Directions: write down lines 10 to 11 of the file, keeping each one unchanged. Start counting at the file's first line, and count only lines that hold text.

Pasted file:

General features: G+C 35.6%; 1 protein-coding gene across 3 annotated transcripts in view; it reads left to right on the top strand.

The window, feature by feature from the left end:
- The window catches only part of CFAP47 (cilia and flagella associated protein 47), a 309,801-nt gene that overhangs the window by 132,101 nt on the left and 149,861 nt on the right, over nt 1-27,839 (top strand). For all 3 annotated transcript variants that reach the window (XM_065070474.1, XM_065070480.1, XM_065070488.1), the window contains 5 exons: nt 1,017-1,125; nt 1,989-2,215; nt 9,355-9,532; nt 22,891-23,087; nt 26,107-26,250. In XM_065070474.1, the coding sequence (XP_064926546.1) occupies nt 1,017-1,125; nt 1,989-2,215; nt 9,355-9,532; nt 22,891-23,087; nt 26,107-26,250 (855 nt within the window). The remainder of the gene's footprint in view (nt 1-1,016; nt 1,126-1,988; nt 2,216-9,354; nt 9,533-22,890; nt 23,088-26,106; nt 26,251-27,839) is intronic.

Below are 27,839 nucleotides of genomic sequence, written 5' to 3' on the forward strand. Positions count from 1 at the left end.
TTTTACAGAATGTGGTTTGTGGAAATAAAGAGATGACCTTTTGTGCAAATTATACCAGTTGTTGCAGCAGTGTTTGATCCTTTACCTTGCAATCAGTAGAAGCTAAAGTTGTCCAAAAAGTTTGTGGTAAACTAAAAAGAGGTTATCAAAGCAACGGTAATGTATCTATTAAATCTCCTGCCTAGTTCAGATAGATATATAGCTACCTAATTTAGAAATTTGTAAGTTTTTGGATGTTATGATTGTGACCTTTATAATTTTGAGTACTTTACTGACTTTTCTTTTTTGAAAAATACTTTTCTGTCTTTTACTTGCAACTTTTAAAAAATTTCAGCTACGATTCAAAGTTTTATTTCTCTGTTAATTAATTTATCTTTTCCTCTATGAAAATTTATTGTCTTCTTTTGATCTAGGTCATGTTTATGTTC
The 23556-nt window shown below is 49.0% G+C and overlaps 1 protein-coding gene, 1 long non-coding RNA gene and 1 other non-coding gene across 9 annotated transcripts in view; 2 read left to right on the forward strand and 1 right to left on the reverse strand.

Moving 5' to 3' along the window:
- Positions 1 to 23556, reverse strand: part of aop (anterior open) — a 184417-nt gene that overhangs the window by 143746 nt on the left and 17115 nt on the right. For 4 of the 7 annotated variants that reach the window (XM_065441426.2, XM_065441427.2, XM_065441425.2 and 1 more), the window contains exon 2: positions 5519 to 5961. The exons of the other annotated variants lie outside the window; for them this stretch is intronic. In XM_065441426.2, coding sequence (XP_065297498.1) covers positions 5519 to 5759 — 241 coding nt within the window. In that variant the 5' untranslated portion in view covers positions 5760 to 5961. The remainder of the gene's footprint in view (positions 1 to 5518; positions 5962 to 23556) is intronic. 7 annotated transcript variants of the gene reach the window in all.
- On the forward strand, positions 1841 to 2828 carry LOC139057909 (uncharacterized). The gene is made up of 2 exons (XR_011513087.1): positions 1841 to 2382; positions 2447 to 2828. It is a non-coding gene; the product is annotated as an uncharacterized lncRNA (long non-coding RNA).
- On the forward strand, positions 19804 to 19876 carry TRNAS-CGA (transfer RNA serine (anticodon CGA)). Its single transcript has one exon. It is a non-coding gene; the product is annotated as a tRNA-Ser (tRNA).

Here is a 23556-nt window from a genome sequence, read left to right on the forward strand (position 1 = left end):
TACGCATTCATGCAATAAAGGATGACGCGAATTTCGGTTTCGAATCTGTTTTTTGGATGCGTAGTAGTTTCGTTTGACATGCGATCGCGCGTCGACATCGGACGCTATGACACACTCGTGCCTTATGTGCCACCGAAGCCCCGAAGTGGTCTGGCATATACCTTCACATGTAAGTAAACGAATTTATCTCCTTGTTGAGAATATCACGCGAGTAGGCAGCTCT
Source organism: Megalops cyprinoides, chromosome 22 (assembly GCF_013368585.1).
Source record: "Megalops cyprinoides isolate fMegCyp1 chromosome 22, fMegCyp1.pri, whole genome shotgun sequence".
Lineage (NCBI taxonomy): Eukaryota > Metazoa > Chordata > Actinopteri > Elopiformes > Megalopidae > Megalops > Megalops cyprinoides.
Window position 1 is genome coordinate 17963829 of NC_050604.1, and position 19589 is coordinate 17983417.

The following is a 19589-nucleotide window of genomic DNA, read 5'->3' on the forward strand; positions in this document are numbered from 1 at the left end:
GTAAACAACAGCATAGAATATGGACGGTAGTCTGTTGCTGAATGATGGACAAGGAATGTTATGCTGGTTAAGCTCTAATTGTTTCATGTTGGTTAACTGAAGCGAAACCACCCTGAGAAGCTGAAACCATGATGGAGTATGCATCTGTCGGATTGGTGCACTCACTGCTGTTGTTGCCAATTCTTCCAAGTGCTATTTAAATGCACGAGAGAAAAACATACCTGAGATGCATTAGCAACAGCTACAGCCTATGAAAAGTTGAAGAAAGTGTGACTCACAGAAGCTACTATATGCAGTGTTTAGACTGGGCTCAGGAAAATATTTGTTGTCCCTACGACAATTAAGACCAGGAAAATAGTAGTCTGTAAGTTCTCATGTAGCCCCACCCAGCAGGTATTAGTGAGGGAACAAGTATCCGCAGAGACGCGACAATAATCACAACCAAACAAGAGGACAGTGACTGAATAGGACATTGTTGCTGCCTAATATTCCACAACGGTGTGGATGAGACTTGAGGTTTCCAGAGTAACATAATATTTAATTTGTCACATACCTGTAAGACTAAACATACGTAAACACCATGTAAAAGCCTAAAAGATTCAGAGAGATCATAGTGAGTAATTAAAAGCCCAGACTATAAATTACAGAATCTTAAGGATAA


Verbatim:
- On the forward strand, positions 19804 to 19876 carry TRNAS-CGA (transfer RNA serine (anticodon CGA)). Its single transcript has one exon. It is a non-coding gene; the product is annotated as a tRNA-Ser (tRNA).

Here is a 23556-nt window from a genome sequence, read left to right on the forward strand (position 1 = left end):